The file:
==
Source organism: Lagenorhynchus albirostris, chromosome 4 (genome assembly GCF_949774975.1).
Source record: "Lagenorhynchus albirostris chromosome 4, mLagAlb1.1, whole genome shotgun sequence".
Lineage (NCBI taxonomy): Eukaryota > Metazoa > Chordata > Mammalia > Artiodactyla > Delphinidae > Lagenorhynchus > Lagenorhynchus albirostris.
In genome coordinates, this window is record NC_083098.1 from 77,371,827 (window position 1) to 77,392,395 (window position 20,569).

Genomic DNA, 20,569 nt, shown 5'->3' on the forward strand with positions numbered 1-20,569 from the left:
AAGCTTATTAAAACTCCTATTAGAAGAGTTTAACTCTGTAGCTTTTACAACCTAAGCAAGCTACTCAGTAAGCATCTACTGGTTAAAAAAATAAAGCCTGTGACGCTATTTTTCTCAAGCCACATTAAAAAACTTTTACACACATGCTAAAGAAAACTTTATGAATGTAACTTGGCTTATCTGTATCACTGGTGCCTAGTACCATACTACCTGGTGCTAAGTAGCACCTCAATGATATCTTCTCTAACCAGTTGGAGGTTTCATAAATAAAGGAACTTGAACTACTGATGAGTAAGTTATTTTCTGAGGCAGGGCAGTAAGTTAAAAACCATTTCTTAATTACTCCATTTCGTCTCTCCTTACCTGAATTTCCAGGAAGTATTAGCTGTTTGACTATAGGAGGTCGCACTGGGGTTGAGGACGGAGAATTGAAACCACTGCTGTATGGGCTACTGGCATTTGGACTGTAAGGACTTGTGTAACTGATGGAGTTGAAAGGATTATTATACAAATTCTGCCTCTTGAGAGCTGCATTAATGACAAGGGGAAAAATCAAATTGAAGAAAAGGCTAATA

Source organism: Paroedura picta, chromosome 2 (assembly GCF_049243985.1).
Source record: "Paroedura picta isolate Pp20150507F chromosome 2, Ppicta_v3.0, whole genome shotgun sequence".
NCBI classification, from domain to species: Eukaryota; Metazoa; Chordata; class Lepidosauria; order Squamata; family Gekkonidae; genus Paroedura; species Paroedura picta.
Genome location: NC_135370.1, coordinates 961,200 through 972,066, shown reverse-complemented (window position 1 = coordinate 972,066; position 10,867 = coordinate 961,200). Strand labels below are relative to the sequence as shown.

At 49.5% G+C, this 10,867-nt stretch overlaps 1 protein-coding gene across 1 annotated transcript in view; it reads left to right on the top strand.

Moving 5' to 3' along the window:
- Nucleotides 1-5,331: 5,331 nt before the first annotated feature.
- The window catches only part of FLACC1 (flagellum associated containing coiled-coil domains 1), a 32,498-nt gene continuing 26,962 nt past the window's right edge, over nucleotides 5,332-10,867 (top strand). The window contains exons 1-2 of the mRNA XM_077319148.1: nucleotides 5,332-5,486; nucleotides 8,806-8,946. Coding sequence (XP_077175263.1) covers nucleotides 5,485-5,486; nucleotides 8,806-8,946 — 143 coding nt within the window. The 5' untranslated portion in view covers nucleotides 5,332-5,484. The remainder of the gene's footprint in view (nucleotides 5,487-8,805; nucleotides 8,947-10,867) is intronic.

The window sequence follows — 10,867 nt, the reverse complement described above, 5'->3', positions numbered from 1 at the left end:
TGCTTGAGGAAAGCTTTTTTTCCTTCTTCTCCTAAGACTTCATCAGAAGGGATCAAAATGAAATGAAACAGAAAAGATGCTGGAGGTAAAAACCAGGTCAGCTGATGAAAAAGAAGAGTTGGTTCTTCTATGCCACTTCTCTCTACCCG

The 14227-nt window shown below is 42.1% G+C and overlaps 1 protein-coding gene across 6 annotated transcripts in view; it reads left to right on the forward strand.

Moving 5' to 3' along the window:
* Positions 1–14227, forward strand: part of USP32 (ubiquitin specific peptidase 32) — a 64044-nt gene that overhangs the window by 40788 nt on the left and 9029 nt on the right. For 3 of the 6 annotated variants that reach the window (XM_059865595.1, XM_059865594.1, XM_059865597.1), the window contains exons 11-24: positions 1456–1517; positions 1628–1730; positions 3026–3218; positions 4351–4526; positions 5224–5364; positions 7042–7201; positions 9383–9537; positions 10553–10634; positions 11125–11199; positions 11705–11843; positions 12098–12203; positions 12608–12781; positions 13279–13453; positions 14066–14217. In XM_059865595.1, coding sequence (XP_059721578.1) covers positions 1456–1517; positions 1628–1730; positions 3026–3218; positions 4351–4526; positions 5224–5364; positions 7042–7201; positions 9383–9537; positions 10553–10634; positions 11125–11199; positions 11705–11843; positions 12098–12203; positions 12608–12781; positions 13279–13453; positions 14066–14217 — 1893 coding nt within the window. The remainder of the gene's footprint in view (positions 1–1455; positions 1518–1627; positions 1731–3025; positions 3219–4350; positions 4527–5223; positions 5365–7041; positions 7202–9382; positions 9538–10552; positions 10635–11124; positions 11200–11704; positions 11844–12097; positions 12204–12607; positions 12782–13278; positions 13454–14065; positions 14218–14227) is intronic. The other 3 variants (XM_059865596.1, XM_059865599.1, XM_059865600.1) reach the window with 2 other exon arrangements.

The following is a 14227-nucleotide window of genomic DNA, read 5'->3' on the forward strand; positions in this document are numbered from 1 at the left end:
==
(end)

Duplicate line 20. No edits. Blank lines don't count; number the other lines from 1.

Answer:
The following is a 14227-nucleotide window of genomic DNA, read 5'->3' on the forward strand; positions in this document are numbered from 1 at the left end: